We were working on that when we ended in June. We fully expected that was one of the bills for the special legislative committee and that we would be back and working on it in September, that we would complete the witness testimony and improve the bill by way of amendment and if not, then I suppose we would have been faced with a conundrum of whether we could support it or not. That is where we are at this point.

That bill needs significant work in order to be sure that we do not lose the entire dangerous offender section of the Criminal Code. We will be doing that work as soon as we can get the committee up and running again and the bill into the committee.

It is very clear that the government, and I do not say this about the opposition parties, is prepared to play politics with public safety. The Conservatives want to be seen as the champions and they are prepared to take these kinds of manoeuvres of delaying these bills by incorporating them all into Bill C-2 so that they can do that. They want to stand up in the House and in the media and out on the hustings and say “we are the champions of it”, when in fact the truth is just the opposite. They were guilty. They are guilty of delay. The opposition parties are not.

Tackling Violent Crime Act
Government Orders

12:25 p.m.

Liberal

Sue Barnes London West, ON

Mr. Speaker, it is a pleasure to be a part of this debate because public safety is important to all Canadians and all parties in this House. I really believe that all parties in this House work to improve public safety for Canadians.

In that regard, I have had the pleasure over the years to work on the justice committee and on the public safety committee with the member.

When the Conservative government came into power, a large number of bills were introduced but they sat on the order paper and were not sent to the justice committee, some of them for long periods of time.

I want to ask the member whether or not he agrees with me that the government party is the only party that takes care of the order of business in this House. Some of those original pieces of legislation sat on the order paper for a long time after they were first introduced.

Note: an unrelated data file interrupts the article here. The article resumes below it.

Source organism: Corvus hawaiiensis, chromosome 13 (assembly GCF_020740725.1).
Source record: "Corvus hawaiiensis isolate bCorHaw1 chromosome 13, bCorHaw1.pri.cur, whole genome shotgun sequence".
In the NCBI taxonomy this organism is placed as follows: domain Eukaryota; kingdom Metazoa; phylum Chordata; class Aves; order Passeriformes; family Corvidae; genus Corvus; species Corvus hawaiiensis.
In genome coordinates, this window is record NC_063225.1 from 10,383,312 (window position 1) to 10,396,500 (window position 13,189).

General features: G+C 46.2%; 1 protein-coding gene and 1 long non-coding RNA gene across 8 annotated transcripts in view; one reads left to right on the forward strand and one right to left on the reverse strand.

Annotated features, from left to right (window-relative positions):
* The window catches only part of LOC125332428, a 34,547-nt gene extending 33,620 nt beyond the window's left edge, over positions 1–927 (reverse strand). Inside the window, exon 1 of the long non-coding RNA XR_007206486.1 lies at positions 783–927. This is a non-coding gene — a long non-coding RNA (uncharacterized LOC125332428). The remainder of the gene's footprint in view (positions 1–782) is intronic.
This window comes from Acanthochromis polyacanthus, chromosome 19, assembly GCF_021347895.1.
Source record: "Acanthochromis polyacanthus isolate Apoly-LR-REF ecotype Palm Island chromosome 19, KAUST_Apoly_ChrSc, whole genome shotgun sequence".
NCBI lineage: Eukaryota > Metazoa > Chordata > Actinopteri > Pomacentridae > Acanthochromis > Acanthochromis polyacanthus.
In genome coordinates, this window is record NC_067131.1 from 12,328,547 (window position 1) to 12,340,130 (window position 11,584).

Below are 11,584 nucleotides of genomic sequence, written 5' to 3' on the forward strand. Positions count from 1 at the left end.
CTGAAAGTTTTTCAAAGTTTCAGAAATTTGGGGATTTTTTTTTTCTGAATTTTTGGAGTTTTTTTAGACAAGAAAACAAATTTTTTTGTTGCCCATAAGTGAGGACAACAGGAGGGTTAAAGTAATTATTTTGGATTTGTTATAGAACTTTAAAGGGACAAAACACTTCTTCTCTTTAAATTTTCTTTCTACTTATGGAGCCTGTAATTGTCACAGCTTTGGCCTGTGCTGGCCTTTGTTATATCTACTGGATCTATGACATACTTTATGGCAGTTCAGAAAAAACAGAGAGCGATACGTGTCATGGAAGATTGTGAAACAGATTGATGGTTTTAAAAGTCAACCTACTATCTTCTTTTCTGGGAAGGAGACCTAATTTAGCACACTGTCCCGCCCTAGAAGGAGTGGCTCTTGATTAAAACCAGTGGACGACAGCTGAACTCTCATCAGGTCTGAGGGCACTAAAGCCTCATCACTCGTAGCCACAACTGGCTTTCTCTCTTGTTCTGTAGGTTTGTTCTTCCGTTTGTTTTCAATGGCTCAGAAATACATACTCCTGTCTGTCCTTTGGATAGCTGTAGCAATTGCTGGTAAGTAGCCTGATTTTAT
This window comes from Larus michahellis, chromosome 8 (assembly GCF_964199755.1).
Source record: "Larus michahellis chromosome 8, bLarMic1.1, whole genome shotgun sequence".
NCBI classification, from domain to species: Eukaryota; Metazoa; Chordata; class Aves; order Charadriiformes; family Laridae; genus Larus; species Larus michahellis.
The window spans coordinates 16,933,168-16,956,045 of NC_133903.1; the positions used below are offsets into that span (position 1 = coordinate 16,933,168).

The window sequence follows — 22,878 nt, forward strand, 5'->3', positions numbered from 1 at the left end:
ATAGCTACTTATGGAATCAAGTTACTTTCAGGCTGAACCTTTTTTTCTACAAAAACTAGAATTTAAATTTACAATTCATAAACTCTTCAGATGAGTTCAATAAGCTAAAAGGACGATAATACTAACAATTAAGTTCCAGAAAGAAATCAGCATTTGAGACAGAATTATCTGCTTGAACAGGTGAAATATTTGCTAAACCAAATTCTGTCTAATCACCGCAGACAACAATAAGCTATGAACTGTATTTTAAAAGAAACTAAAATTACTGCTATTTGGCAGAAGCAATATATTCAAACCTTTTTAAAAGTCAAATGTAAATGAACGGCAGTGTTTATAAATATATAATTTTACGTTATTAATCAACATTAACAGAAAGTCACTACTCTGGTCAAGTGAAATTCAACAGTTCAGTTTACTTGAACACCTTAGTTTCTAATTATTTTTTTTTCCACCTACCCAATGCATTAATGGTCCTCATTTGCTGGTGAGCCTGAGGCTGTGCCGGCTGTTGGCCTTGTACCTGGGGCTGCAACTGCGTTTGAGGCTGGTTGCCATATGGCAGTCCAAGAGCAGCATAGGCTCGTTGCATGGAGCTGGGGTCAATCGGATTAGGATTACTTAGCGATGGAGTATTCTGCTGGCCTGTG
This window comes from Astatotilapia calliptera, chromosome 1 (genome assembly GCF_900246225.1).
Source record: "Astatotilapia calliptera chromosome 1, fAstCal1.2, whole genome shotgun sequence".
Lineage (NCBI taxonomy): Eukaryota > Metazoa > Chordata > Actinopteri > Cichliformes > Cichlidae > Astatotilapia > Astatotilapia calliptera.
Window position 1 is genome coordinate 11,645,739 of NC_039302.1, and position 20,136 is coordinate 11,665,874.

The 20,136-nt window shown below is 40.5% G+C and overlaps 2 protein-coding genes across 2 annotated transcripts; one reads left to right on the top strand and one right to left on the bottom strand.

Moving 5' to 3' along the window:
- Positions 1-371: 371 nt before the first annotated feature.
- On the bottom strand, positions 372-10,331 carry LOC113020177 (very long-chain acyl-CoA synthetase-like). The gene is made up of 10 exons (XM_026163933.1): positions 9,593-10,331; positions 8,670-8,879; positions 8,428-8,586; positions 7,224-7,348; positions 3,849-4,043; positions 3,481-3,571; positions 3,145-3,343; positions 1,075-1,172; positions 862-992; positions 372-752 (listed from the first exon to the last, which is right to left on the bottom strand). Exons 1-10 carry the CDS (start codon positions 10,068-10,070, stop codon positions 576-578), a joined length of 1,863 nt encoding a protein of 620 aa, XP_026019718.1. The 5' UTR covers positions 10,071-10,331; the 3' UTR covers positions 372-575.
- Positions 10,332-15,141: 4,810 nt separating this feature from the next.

The justice committee of this House is a very effective way of improving legislation.

A lot of the bills that were introduced as part of the original agenda were actually researched and widely consulted on under the former Liberal government. In fact those pieces of legislation tended to proceed much more quickly in committee because a lot of the concerns had been worked out and consulted on before the original bill first entered Parliament. Now we are seeing bills where there has been less consultation and preparation.

I agree with the member that most of these bills are starting over in the House when they could have started at the stage where they left off before prorogation, in the Senate, but we are now dealing with this as it is.

I want to hear the member's opinion on another bill, the street racing bill. In fact when I was justice critic, all the parties, including all the opposition parties, agreed to fast-track that bill because we wanted to see it rapidly in place. That fast-track offer was also put in place with respect to the age of consent bill. I agree with my colleague who made a speech that the original private member's bill from the Conservatives did not have the close in age exemption and that is why the work that was redone was done properly.

I would ask my hon. friend to comment on those points.